Cellular Shade

This article has details on both insulated cellular shades and window quilts.

Fabric selection can have a big impact on both visual and thermal performance for both cell shades and window quilts. Ask your retailer or product supplier for product-specific thermal and visual performance information based on fabric weave, color, weight, and type of material.

Automation (motors, sensors, remote controls) can have a big impact on both performance and cost; for details, see our fact sheet on window covering automation.


Insulated cellular shades and quilted window blinds provide all the benefits of conventional shades and blinds, but offer markedly better thermal performance, particularly in cold climates. Both provide insulation by effectively trapping air within their cores as well as between the shade or blind and the window. Both are available with a metallized polyester layer (radiant barrier) to further boost thermal insulation. Insulated shades and blinds with a reflective outer surface reduce unwanted solar heat gain. To save energy, shades and blinds must be deployed.

Insulated Cellular Shades

Insulated cellular shades are made of a pleated material and designed to fold up, accordion-like, usually at the top of the window but sometimes at either top or bottom, which provides maximum adjustability for daylight control, view, and privacy. Some insulated shades contain multiple air layers in a honeycomb cross-section. Insulated cellular shades are typically installed inside the window opening. The best-performing cellular products fit into edge tracks with good weather stripping to control air leakage (see photo). Motorized operation and automated controls are available with some products.

Side Tracks
The side tracks available for many insulated cellular shades significantly improve their thermal performance. The magnetic strips that secure the side tracks make for easy adjustment and removal of the entire window treatment, as needed.

Quilted Window Blinds

Quilted blinds are typically face mounted and either roll up at the top of the window—with the roll exposed or hidden by a valance—or pull up so that the fabric is folded at the top of the window. Some vertical folding options are also available. The vertical edges of quilted roller blinds fit into edge channels, the bottom edge has foam or felt gasketing, and the top of the blind fits snugly against a compression bar. Motorized operation is available with some products. Less expensive (and less adjustable) quilted window blinds are available that use continuous Velcro or snaps to attach the blind to the window trim.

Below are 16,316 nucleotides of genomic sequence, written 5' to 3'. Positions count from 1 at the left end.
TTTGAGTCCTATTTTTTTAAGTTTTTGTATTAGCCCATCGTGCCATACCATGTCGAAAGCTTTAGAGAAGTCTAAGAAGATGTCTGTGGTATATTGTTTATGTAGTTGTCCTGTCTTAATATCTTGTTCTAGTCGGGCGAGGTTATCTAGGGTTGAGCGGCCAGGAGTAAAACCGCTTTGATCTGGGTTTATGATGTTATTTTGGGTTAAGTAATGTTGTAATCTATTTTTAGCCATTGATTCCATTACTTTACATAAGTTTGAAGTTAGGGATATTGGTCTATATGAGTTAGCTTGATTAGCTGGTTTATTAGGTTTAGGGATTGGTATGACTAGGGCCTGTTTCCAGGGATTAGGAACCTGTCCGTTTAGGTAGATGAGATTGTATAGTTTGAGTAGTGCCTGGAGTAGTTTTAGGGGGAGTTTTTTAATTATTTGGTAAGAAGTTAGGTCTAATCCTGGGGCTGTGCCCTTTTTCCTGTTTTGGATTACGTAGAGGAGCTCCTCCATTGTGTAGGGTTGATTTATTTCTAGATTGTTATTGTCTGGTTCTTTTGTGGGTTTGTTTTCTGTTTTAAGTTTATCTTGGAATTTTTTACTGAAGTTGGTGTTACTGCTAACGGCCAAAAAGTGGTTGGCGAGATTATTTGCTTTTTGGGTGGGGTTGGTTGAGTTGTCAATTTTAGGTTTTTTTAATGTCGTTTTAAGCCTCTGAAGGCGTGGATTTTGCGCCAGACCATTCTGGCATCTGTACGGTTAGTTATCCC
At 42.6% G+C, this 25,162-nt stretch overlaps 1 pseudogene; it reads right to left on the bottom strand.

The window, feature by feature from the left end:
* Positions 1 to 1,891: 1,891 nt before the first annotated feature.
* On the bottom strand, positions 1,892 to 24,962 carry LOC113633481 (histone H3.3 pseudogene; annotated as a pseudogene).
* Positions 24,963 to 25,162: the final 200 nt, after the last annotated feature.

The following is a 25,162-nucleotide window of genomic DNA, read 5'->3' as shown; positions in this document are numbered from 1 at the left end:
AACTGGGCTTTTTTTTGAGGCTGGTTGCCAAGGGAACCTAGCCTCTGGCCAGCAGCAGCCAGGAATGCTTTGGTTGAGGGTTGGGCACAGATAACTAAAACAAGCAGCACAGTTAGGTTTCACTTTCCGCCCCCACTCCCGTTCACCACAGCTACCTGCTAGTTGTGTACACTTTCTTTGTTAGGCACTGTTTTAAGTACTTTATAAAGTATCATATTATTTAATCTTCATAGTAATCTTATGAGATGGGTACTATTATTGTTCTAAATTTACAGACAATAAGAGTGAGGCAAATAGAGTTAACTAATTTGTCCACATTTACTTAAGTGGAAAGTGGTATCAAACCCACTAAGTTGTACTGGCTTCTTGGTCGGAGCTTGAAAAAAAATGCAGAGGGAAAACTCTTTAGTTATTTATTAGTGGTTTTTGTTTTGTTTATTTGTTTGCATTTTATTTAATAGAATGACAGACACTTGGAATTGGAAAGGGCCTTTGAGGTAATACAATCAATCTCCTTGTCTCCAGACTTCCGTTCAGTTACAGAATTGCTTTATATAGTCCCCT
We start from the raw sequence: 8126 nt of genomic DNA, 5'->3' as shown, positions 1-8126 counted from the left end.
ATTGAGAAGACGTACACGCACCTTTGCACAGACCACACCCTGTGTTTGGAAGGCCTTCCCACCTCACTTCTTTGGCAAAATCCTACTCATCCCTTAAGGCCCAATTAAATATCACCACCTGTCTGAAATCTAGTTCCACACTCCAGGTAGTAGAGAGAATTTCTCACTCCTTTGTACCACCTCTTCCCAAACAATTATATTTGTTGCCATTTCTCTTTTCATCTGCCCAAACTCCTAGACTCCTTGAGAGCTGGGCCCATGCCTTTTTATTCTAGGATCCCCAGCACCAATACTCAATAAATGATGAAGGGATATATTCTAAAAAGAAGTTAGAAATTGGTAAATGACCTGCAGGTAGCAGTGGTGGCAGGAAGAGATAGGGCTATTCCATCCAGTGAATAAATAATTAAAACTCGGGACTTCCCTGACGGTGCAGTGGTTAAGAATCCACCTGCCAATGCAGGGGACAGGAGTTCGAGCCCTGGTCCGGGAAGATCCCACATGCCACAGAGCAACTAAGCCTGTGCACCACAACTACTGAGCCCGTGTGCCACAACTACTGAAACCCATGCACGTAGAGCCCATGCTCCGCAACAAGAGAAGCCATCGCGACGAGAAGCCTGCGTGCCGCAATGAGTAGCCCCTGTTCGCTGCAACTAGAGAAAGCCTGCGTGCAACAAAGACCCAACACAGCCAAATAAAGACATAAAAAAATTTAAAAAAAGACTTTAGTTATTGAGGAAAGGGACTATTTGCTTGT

Window Quilts
Window quilts such as this one fit tightly against the window trim, running in side tracks and fitting snugly against both the top roller mechanism and the window stool.
Photo: Window Quilt Insulated Shades

Overall Thermal Performance

Insulated cellular shades without side tracks increase the insulating (R-) value of windows by about 1–2. Insulated cellular shades with side tracks and quilted window blinds with similar tight-fitting perimeters increase the R-value by about 4.

Key Benefits

  • Provides privacy
  • Reduces nighttime heat loss through windows
  • Minimizes cold drafts near windows
  • Reduces unwanted daytime solar heat gain through windows during the summer
  • Controls daylight—most effective with blinds that both lower from top and raise from bottom

Key Drawbacks

  • Full benefit requires proper deployment at all times
  • Fully deploying blinds eliminates views through windows


  • Quilted blinds objectionable to some because of utilitarian appearance
  • Greater variety in color and style available with cellular
  • blinds than quilted blinds


  • Consider product warranty; specific term warranties
  • (e.g. 5-year) or transferable lifetime warranties are better.
  • Consider professional installation, particularly of roller quilted window blinds.
  • Maximum savings depends significantly on routine adjustment.
  • There is some potential insulated glazing unit damage when high performance insulated shades or blinds are used with double-pane sealed windows for controlling solar heat gain.


Insulated Cellular Shades
Top-down/bottom-up insulated cellular shades provide among the strongest combination of thermal performance, privacy, daylighting, glare control, and view.
Photo: Hunter Douglas

When To Consider

  • Existing windows are old, leaky, and in relatively poor shape.
  • Climate is cold, so reducing heat loss in the winter months is a top priority.

When to consider this retrofit—Ownership

x Homeowner
x  Apartment Renter - Long Term
  Apartment Renter - Short Term
x  Live in a Condo
x  Live in a Historical District

When to consider this retrofit—Window conditions

x  Existing window single-glazed
x Existing window double-glazed, no low-e*
  Existing window double-glazed with low-e

* low-emissivity coating

Recommended Installer

x Do it Yourself (most insulated cellular shades)
x Carpenter
x Manufacturer or supplier

Complementary Options

  • Window repair
  • Exterior awnings or shades


x Motorized
x Sensor
x Manual


  1 2 3 4 5
Ease of Installation
(low = easier)
  x x    
(low = more available)
  x x x  
(low = lower cost)
  x x x  

Average Total Cost for 30- by 60-inch window

Roller quilted window blind  $225
Top-down/bottom-up insulated cellular shade with side tracks $525

Digging Deeper

Energy Modeling Tools for Professionals

  EnergyPlus-based tools


Insulating Window Shade Evaluation: Quantifying the Benefits of Double Honeycomb with Air-Sealing Side Tracks